The first event was at Gomersal Methodist Church with displays created by Spen Valley Flower Club.
Pam Jones, from the church, said: “It was a fantastic weekend, and we had more than 400 people through the door.
“The displays were wonderful and the flower club did an incredible job of depicting famous Yorkshire people.”
Among those depicted were artist David Hockney, Captain James Cook, aviator Amy Johnson, scientist Joseph Priestley, Sir Titus Salt, Joseph Rowntree, TV personality Alan Titchmarsh, Olympic medallist Jessica Ennis, the Brontës and Mary Taylor.
A file of facts and pictures relating to those depicted was also available for people to peruse.
It’s a lot of fun, like doing a Charlotte Brontë-themed crossword puzzle while playing chess and Dance Dance Revolution on a Bongo Board. Some readers will delight in the challenge, others may despair. (Bill Roorbach)The Times also talks about the new Booker winner and lists other writers that published when they were 28 years old:
Written when its author was 28, Brontë's debut novel of Gothic romance on windswept Yorkshire moors remains her only published novel - she died of tuberculosis a year later.Diario Uno (Argentina) interviews writer Susana Tampieri. One of the questions concerns her reading history.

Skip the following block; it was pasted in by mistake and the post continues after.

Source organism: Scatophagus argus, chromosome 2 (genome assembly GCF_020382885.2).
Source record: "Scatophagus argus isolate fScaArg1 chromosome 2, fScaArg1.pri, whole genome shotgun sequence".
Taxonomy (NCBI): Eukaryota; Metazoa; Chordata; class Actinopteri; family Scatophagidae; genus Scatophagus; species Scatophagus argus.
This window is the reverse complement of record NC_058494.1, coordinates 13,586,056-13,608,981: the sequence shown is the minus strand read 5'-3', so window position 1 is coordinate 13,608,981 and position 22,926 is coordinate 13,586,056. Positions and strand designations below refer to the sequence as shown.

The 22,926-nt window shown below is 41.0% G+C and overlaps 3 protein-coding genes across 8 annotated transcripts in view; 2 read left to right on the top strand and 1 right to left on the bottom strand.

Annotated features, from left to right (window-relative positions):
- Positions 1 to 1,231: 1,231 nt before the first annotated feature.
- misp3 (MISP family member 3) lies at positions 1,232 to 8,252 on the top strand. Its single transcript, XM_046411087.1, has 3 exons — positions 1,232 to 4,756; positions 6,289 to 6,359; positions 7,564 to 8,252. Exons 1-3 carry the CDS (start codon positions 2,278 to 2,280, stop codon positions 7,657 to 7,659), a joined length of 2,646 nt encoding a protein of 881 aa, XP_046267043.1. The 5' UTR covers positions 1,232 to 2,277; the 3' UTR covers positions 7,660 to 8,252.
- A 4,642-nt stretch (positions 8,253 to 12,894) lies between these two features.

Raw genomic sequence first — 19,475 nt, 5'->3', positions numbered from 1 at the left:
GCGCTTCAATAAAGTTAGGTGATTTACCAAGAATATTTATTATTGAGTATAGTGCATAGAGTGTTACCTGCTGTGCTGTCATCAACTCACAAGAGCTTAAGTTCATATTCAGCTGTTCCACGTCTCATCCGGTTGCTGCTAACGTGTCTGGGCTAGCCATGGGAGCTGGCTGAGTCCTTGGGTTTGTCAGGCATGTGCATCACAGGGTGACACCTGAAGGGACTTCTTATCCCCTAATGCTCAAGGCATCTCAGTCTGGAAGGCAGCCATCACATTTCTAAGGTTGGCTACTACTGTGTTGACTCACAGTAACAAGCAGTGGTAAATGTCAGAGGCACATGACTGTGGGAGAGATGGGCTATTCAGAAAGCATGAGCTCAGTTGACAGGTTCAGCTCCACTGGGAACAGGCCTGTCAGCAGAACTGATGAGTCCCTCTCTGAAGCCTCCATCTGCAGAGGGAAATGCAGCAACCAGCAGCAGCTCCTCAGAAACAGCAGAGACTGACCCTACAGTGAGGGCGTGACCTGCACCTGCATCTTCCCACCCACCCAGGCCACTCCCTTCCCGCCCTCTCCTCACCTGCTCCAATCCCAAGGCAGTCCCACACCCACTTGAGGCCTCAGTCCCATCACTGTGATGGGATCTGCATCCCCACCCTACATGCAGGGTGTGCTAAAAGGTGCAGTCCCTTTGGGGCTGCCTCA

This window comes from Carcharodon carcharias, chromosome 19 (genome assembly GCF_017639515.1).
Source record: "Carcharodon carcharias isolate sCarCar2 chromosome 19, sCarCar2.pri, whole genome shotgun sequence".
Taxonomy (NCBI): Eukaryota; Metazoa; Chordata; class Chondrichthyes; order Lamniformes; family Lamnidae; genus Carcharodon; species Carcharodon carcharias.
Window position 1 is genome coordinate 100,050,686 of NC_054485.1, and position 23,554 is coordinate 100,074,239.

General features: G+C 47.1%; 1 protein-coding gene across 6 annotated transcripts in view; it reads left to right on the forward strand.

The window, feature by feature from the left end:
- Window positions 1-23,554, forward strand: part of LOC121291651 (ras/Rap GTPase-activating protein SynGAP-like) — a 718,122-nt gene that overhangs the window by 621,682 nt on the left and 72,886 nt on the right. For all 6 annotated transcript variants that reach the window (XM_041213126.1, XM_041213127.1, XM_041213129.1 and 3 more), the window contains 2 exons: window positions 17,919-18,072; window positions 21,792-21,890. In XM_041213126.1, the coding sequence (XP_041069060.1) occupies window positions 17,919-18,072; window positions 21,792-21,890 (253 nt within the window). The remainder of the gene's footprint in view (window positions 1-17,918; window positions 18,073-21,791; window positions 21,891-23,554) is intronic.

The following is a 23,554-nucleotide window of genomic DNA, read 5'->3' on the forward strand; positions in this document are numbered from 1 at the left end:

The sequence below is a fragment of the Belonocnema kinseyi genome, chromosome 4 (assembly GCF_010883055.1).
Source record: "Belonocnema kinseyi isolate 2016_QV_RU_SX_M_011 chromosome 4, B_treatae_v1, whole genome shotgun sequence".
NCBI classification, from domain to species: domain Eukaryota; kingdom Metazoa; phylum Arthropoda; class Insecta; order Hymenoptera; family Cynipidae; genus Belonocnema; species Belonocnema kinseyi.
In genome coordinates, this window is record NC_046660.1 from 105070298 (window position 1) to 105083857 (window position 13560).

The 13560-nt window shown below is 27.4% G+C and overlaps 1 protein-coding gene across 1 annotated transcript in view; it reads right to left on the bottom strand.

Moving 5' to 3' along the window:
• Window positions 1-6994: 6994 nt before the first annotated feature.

–¿Ese fue el comienzo?–Sólo el primer impacto. Contrariamente, a lo que suele pasarles a muchos que empiezan con poesías, a mis 9 años escribí un cuento: El señor del castillo, del que aún conservo el borrador. Soñaba con tener un hermano o una hermana, mi madre había perdido un bebé por un aborto espontáneo que también puso en peligro su vida. El golpe fue importante. En ese momento, además, mi mundo literario transcurría por las hermanas Brontë, Charles Dickens, esa literatura gótica (inglesa) me encantaba y también influía. (Cecilia Osorio) (Translation)Ahguapas (Argentina) interviews another Argentinian writer, Malena Pichot.
¿Tenés un costado cursi en las relaciones?–Yo soy re cursi, no en la vida real. Pero soy cursi en que me gustan los musicales, las comedias románticas, Jane Austen, Emily Brontë y "Cumbres Borrascosas". Todo eso me encanta, me encanta, me encanta. En la vida real no. No soy cursi, porque me da vergüenza conmigo misma. Lo descargo viendo esas pelis, leyendo esas cosas. De "Cuando Harry conoció a Sally" me sé los diálogos de memoria y todos los musicales te los canto y te los bailo. (Melisa Miranda Castro) (Translation)A Mumsnet user has written an article for The Independent where she admits to her nickname being
boring, I'd love something esoteric like Heathcliff's Window but I expect moniker's already floating around in cyberspace. (Kirsty Grocott)The Brontë Parsonage Facebook page shares a video from Emily Brontë's birthday celebrations earlier this year. SusieBookworm has reread Jane Eyre.